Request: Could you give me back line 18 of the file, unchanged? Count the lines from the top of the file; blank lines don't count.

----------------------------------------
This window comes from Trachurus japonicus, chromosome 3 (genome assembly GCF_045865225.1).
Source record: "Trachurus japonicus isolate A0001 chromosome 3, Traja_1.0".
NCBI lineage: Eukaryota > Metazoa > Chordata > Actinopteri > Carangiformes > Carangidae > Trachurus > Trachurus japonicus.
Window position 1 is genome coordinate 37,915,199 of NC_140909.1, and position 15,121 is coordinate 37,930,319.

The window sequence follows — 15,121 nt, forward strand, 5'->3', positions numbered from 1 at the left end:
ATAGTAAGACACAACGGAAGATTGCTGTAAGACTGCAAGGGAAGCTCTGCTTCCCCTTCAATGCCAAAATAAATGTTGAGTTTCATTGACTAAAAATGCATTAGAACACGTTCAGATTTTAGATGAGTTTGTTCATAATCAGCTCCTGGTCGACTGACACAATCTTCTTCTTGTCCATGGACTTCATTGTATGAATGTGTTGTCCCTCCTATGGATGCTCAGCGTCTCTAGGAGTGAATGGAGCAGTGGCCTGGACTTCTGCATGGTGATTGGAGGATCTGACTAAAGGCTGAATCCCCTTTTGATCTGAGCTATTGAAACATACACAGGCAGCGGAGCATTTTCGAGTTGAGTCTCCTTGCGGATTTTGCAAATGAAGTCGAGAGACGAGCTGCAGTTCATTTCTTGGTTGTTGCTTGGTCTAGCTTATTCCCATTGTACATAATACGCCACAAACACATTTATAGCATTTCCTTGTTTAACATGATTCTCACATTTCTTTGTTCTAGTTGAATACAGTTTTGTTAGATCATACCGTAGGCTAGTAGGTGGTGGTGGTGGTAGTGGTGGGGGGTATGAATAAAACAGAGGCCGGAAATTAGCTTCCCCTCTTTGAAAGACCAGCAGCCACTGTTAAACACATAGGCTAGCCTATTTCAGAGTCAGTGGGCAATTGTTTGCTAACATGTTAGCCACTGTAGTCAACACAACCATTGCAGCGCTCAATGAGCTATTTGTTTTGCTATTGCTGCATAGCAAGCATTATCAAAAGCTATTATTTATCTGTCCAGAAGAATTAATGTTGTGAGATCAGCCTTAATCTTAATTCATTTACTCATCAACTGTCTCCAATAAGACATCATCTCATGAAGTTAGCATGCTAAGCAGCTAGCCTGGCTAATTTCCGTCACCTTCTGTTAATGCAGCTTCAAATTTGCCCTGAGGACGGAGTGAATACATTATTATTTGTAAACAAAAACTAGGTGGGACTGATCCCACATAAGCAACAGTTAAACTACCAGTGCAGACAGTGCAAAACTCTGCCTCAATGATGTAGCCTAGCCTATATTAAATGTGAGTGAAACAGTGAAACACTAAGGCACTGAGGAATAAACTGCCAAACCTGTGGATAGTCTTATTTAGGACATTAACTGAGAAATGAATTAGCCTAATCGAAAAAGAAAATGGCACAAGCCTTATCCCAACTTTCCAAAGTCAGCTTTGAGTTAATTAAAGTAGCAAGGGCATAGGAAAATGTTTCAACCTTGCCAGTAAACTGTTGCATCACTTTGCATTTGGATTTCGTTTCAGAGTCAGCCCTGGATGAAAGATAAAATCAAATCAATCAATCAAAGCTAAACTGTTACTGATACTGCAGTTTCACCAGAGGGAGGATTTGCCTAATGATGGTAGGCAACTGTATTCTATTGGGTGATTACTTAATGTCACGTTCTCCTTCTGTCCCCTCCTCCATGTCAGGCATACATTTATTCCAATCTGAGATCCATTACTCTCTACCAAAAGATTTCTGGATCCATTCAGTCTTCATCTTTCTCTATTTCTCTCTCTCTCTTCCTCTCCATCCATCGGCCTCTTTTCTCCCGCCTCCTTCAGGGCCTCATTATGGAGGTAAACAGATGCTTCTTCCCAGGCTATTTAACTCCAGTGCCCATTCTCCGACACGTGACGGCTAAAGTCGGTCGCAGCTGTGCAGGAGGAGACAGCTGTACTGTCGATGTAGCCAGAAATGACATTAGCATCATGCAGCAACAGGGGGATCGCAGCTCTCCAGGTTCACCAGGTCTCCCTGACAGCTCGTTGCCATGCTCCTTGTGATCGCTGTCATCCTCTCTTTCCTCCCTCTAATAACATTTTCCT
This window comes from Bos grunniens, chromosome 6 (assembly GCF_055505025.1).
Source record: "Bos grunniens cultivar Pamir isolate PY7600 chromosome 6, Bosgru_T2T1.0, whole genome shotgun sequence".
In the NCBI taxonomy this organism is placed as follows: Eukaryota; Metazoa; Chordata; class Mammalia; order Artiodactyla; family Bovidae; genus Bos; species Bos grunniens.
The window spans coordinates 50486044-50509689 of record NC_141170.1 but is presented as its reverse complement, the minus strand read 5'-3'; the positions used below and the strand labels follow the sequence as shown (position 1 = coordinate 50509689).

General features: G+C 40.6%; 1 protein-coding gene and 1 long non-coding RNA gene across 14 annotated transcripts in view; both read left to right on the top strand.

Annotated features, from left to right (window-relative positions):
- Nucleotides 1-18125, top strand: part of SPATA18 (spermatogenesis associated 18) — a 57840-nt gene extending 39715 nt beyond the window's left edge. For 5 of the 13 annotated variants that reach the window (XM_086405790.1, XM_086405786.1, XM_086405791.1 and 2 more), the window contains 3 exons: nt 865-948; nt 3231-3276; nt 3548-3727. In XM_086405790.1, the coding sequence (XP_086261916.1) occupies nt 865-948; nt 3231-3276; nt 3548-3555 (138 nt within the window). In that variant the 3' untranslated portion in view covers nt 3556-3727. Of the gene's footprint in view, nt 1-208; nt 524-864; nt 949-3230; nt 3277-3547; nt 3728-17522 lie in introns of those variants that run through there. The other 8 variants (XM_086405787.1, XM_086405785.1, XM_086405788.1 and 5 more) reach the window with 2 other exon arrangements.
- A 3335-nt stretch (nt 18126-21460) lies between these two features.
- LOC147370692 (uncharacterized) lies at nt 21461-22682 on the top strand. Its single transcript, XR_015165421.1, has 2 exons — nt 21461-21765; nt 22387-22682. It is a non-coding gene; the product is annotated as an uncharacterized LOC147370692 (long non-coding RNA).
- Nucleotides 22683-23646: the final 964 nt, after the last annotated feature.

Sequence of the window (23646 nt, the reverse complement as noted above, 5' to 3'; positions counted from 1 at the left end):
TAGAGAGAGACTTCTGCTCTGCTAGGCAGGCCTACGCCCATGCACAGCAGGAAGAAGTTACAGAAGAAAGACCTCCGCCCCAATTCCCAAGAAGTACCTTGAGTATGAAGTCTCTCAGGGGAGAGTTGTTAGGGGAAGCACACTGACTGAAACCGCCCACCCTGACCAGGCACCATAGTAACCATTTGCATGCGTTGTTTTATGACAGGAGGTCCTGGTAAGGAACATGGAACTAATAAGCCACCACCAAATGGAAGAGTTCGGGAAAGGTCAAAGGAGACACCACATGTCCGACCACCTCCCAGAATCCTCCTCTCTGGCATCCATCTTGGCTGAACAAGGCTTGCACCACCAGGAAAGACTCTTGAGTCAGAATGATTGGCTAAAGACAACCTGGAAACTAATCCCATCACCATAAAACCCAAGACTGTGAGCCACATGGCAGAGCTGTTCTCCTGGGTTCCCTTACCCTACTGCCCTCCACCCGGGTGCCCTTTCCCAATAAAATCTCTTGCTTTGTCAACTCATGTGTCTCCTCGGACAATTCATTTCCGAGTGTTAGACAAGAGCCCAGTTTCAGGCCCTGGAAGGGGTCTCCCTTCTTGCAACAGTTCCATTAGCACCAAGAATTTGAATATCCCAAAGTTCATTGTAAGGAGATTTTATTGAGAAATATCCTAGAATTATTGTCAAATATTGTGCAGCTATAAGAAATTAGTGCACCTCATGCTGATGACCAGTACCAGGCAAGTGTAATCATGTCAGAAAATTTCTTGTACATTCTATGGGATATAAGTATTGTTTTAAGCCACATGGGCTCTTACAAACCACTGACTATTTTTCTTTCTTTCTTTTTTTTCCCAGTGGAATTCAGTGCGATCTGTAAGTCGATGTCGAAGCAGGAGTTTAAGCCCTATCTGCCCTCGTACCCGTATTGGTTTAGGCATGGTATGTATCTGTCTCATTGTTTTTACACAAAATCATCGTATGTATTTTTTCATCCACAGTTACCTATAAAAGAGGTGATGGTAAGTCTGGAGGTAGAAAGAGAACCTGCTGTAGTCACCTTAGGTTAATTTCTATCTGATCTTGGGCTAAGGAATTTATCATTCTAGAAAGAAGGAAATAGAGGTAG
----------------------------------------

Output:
TAGAGAGAGACTTCTGCTCTGCTAGGCAGGCCTACGCCCATGCACAGCAGGAAGAAGTTACAGAAGAAAGACCTCCGCCCCAATTCCCAAGAAGTACCTTGAGTATGAAGTCTCTCAGGGGAGAGTTGTTAGGGGAAGCACACTGACTGAAACCGCCCACCCTGACCAGGCACCATAGTAACCATTTGCATGCGTTGTTTTATGACAGGAGGTCCTGGTAAGGAACATGGAACTAATAAGCCACCACCAAATGGAAGAGTTCGGGAAAGGTCAAAGGAGACACCACATGTCCGACCACCTCCCAGAATCCTCCTCTCTGGCATCCATCTTGGCTGAACAAGGCTTGCACCACCAGGAAAGACTCTTGAGTCAGAATGATTGGCTAAAGACAACCTGGAAACTAATCCCATCACCATAAAACCCAAGACTGTGAGCCACATGGCAGAGCTGTTCTCCTGGGTTCCCTTACCCTACTGCCCTCCACCCGGGTGCCCTTTCCCAATAAAATCTCTTGCTTTGTCAACTCATGTGTCTCCTCGGACAATTCATTTCCGAGTGTTAGACAAGAGCCCAGTTTCAGGCCCTGGAAGGGGTCTCCCTTCTTGCAACAGTTCCATTAGCACCAAGAATTTGAATATCCCAAAGTTCATTGTAAGGAGATTTTATTGAGAAATATCCTAGAATTATTGTCAAATATTGTGCAGCTATAAGAAATTAGTGCACCTCATGCTGATGACCAGTACCAGGCAAGTGTAATCATGTCAGAAAATTTCTTGTACATTCTATGGGATATAAGTATTGTTTTAAGCCACATGGGCTCTTACAAACCACTGACTATTTTTCTTTCTTTCTTTTTTTTCCCAGTGGAATTCAGTGCGATCTGTAAGTCGATGTCGAAGCAGGAGTTTAAGCCCTATCTGCCCTCGTACCCGTATTGGTTTAGGCATGGTATGTATCTGTCTCATTGTTTTTACACAAAATCATCGTATGTATTTTTTCATCCACAGTTACCTATAAAAGAGGTGATGGTAAGTCTGGAGGTAGAAAGAGAACCTGCTGTAGTCACCTTAGGTTAATTTCTATCTGATCTTGGGCTAAGGAATTTATCATTCTAGAAAGAAGGAAATAGAGGTAG